Up the River Without a Procedure: Innocent Prisoners and Newly Discovered Non-DNA Evidence in State Courts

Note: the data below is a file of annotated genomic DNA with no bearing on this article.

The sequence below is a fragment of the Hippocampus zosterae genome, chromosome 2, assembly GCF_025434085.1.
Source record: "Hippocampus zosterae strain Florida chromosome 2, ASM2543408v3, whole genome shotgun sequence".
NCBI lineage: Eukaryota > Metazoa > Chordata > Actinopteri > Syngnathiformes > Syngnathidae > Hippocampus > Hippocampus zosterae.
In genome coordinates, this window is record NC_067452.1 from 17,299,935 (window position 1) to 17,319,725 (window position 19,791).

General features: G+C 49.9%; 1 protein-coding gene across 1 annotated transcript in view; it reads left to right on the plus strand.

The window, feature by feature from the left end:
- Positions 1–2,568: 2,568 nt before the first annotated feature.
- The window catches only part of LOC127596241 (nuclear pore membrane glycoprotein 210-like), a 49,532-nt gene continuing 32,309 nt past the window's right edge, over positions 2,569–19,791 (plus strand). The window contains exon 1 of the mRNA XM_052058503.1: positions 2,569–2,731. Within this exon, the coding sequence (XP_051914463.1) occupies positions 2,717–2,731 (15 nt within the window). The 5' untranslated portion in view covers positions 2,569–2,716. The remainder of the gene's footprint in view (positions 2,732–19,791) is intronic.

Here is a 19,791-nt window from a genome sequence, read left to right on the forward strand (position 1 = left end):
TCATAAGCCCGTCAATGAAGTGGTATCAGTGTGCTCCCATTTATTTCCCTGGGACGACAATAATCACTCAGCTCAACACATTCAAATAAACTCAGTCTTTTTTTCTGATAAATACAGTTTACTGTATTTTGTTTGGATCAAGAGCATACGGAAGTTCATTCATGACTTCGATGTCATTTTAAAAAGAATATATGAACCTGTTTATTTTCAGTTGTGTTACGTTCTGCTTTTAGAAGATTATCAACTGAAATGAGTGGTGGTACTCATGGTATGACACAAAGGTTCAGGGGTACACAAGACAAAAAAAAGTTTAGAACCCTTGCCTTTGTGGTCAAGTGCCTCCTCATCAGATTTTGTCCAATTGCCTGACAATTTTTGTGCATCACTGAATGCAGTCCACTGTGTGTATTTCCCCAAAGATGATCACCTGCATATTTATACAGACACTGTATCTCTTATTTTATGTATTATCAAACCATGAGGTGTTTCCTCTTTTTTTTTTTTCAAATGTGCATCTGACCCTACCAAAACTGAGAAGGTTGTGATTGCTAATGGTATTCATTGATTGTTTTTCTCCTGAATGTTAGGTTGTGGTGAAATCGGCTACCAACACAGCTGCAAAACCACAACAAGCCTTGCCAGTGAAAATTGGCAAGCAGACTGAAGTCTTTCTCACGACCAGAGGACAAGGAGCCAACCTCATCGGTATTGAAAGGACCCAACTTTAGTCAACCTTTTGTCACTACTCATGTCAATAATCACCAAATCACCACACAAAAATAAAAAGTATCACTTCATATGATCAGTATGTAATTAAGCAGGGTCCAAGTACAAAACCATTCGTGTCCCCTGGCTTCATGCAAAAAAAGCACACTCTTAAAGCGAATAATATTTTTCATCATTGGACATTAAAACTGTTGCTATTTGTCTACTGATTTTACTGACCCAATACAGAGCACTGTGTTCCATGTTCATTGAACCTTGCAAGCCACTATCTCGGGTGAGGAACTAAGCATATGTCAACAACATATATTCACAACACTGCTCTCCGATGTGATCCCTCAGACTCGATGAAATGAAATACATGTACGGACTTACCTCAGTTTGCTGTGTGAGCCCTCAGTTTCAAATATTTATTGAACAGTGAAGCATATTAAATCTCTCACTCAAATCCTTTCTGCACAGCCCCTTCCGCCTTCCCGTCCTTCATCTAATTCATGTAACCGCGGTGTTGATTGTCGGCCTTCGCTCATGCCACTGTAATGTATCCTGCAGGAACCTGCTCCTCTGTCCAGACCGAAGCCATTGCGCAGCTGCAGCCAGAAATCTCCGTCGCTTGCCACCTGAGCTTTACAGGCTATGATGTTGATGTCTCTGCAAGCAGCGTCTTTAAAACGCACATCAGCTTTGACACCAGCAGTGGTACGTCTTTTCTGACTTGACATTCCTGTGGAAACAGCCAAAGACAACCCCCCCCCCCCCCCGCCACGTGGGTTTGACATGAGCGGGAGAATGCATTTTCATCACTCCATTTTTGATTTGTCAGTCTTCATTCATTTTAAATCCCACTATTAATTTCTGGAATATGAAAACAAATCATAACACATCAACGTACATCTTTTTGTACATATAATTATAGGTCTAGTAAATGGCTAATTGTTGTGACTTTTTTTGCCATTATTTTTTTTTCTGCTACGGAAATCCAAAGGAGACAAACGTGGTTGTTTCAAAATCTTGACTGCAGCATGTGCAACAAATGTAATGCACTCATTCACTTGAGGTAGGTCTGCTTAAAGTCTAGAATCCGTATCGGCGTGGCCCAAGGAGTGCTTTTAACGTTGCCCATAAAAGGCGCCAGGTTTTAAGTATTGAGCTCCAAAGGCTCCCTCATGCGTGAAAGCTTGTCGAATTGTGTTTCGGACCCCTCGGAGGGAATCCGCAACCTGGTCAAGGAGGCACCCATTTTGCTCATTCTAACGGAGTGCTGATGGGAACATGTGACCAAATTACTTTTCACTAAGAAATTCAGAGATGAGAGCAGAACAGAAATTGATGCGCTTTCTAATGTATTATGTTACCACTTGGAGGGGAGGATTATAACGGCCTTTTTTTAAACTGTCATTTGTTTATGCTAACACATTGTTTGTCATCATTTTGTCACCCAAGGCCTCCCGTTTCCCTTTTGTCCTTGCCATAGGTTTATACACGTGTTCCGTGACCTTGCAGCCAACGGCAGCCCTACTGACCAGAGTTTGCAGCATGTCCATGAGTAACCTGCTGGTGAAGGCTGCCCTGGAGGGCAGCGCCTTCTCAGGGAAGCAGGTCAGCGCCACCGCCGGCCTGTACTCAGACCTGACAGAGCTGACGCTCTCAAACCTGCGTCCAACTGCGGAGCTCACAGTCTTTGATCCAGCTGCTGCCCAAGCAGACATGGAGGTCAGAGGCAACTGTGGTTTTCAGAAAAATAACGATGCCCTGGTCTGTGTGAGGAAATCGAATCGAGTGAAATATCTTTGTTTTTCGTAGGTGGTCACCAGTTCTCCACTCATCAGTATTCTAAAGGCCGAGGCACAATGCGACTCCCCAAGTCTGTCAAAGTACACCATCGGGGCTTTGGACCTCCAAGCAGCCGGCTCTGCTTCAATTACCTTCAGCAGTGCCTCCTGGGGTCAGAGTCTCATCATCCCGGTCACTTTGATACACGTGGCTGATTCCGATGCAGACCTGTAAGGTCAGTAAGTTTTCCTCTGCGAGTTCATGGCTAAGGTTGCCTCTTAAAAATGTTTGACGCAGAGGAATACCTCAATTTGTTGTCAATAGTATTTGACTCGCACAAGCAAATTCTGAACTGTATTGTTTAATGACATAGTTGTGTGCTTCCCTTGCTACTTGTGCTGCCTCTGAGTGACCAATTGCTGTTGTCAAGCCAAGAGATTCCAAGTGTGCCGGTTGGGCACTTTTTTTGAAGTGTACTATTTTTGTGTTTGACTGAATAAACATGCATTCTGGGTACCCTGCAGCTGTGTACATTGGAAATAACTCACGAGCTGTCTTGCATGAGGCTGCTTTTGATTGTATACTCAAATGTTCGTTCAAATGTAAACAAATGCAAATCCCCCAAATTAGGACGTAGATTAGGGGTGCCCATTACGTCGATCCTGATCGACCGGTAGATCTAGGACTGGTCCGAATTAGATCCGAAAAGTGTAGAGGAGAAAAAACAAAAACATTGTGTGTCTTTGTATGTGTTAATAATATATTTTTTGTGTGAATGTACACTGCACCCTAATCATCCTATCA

Non-DNA cases are difficult for defendants to overturn given the subjectivity involved in assessing most forms of new evidence and the absence of a method to prove innocence to a scientific certainty. This inherent difficulty, however, is exacerbated by the fact that inmates typically must resort to burdensome state court procedures that remain little-changed from their ancient British roots and that ultimately fail to provide potentially innocent defendants with adequate access to the courts. To improve such access, this Article recommends that states revamp their procedures in this area by, among other reforms, abandoning statutes of limitations, directing each submission to a judge other than the original trial judge, and adopting a de novo standard of appellate review for summary denials of innocence claims.